Make us your home page
Instagram

Today’s top headlines delivered to you daily.

(View our Privacy Policy)

In Pinellas, eight schools improve grades, 41 get lower grades

Principal Donita Moody knew Florida's system for grading schools was getting tougher this year, so she braced herself and hoped St. Petersburg's Westgate Elementary School wouldn't do any worse than the C grade it got last year.

Instead, Westgate's grade shot up from a C to an A — one of only two Pinellas schools with such an improvement, the other being Athenian Academy charter school in Dunedin.

"I was very surprised, I didn't expect that great of a jump," she said.

But most schools in Pinellas County didn't get to celebrate. The new tougher standards meant only eight schools improved their letter grades this year.

A total of 49 Pinellas schools kept the same letter grade as last year.

Plus, 41 dropped a letter grade — and a dozen of those would have plummeted even more if not for a state rule preventing more than a one-grade drop.

For example, three schools that got C grades last year — Belleair Elementary, Campbell Park Elementary and Tyrone Middle School — got D grades this year but would have scored an F without the rule preventing more than a one-grade drop, according to data provided by the school system.

John Hopkins Middle School got a B last year and a C this year, but would have dropped to an F this year without that rule.

Because of tougher FCAT-grading standards that took effect last year, teachers and administrators knew the schools would have to achieve more for the same grade and that some school grades would likely suffer.

"On the whole we knew that we would experience these kinds of changes,'' said Bill Lawrence, Pinellas associate superintendent for teaching and learning.

School Board member Terry Krassner said it was hard to assess what the new grades mean because FCAT has often changed so that it has "always been like comparing apples to oranges." She said she wished every student took the same test for their grade level every year to provide a more consistent assessment.

Lawrence said schools are working to focus "on the delivery of quality instruction to our students and not so much the changes to the formulas." He said teachers and administrators want to form a bond with students and parents that "transcends a single test or letter grade."

There were bright spots in the new grades — 32 A schools from last year got A grades again, in spite of the new standards. On the flip side, two F schools got F grades again.

The grade for the Imagine Charter School in St. Petersburg slid from D to F, less than two months after Pinellas schools superintendent John Stewart warned that continued academic problems could result in closing the school.

"Our school is much greater than that grade," principal Angela Prince said. She said her school uses several measures of performance, and she can see students are benefitting.

"This school has really struggled but I think in the midst of that we've made some major changes and great strides," she said. Asked if the grade was a setback, she said, "Absolutely not … it just feeds the energy to even do better."

Because of the F grade and the school's past academic performance, Lawrence said, it's likely the School Board will discuss the Imagine School soon.

In Pinellas, eight schools improve grades, 41 get lower grades 07/11/12 [Last modified: Thursday, July 12, 2012 12:06am]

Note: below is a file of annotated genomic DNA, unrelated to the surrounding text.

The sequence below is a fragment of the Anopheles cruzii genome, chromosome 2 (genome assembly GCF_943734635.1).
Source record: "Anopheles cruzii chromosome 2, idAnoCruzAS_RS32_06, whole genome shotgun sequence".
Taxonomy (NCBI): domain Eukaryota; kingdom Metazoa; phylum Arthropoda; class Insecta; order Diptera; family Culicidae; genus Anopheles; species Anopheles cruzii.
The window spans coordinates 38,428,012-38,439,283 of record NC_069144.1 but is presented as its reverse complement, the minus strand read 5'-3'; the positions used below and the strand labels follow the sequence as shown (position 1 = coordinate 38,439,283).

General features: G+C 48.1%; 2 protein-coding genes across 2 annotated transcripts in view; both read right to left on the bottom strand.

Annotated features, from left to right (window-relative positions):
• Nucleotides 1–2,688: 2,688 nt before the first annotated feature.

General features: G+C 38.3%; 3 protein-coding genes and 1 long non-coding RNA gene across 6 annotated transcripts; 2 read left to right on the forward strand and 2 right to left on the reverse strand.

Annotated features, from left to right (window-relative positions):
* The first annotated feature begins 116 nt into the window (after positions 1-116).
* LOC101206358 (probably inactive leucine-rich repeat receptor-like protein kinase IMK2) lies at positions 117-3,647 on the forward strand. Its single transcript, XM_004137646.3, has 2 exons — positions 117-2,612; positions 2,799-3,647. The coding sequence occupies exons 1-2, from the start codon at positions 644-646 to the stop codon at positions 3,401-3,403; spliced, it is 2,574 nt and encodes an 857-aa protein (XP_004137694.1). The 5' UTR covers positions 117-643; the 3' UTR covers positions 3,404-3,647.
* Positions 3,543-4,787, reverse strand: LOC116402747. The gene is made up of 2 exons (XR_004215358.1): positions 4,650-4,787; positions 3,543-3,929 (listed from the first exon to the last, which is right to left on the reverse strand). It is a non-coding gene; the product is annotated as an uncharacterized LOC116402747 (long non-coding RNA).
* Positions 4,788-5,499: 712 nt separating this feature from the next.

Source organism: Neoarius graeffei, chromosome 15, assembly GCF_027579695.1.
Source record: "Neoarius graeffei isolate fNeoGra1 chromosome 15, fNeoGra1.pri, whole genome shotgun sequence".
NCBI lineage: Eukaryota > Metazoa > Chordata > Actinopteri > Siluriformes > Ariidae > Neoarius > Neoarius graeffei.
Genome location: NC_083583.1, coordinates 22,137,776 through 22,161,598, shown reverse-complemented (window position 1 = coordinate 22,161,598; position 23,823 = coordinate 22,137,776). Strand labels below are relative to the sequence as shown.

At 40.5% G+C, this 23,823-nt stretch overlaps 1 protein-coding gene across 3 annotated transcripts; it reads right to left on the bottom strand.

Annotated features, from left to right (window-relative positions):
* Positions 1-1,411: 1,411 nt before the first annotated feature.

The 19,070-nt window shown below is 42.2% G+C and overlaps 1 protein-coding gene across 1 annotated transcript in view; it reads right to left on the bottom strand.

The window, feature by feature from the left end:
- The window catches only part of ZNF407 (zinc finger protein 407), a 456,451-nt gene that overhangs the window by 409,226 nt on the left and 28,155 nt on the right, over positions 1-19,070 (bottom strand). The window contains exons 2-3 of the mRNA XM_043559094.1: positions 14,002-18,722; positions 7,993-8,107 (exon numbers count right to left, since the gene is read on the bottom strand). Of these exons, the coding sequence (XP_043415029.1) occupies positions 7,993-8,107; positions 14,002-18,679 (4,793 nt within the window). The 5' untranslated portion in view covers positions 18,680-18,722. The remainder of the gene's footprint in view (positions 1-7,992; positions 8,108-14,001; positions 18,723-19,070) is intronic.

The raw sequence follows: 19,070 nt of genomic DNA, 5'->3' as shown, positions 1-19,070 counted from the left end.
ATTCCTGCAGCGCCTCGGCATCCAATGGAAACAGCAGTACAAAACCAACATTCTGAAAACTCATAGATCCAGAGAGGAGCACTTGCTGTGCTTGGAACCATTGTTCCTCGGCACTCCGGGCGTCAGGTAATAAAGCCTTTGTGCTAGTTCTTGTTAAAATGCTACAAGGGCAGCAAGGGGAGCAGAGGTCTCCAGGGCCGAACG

Photo reprints | Article reprints

© 2017 Tampa Bay Times

    

Join the discussion: Click to view comments, add yours

Loading...
  1. North Korean missile launch may be testing rivals, not technology

    World

    SEOUL, South Korea — North Korea's latest missile test Monday may have less to do with perfecting its weapons technology than with showing U.S. and South Korean forces in the region that it can strike them at will.

    A woman watches a TV screen showing a file footage of North Korean leader Kim Jong Un, at Seoul Train Station in Seoul, South Korea, Monday,. North Korea fired a short-range ballistic missile that landed in Japan's maritime economic zone Monday, officials said, the latest in a string of test launches as the North seeks to build nuclear-tipped ICBMs that can reach the U.S. mainland. [AP Photo/Lee Jin-man]
  2. PolitiFact: Fact-checking Samantha Bee on Florida felonies

    State Roundup

    Comedian Samantha Bee traveled to Florida, where she says "retirees and democracy go to die," to shed light on how the state makes it difficult for felons to regain the right to vote.

    Samantha Bee hosts Full Frontal with Samantha Bee on TBS. Bee portrayed some of Florida’s felonies as not so serious on her show.
  3. For some, Memorial Day comes around more than just once a year

    Military

    ST. PETERSBURG — It is shortly before nine on a Friday morning, and the heat is already approaching unbearable levels at Bay Pines National Cemetery.

    Iles carefully digs up the St. Augustine grass so that it will continue to grow when it is placed back on the gravesite. He tries not to disturb the root base.
  4. State budget uncertainty has school districts 'very concerned'

    K12

    While waiting for Gov. Rick Scott to approve or veto the Legislature's education budget, the people in charge of school district checkbooks are trying hard to find a bottom line.

    It has not been easy.

    The unsettled nature of Florida’s education budget has left school districts with questions about how they will make ends meet next year. [iStockphoto.com]
  5. Ernest Hooper: Removing Confederate symbols doesn't eliminate persistent mindset

    Human Interest

    The debate has begun about removing a Confederate statue from outside the Hillsborough County Courthouse, and its removal is long overdue.

    Robert E. Lee Elementary, 305 E. Columbus Drive in Tampa, originally opened its doors in the early 1910s as the Michigan Avenue Grammar School. [Times file]